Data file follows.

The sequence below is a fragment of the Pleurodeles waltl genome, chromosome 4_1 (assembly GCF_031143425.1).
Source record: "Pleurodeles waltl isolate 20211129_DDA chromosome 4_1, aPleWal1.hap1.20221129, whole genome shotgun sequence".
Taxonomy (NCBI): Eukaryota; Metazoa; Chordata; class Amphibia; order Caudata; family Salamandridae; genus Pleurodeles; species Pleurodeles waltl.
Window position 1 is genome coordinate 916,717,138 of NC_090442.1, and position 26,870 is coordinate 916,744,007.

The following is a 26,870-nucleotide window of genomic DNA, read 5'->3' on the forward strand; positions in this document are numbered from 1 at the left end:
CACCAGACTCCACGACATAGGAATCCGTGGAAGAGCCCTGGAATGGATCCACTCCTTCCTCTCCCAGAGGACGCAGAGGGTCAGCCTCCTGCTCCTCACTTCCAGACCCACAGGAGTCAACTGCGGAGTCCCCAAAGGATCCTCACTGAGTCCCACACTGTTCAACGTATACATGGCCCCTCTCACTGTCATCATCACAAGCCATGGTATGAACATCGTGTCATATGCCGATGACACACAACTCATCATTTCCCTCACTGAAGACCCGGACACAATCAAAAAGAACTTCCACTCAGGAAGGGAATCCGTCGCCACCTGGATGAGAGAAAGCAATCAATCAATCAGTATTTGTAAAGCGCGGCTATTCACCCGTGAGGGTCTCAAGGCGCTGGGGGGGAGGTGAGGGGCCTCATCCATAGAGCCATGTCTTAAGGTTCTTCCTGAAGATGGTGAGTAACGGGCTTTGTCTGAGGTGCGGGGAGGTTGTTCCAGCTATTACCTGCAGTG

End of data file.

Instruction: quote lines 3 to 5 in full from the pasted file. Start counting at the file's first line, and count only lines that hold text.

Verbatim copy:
Taxonomy (NCBI): Eukaryota; Metazoa; Chordata; class Amphibia; order Caudata; family Salamandridae; genus Pleurodeles; species Pleurodeles waltl.
Window position 1 is genome coordinate 916,717,138 of NC_090442.1, and position 26,870 is coordinate 916,744,007.

The following is a 26,870-nucleotide window of genomic DNA, read 5'->3' on the forward strand; positions in this document are numbered from 1 at the left end: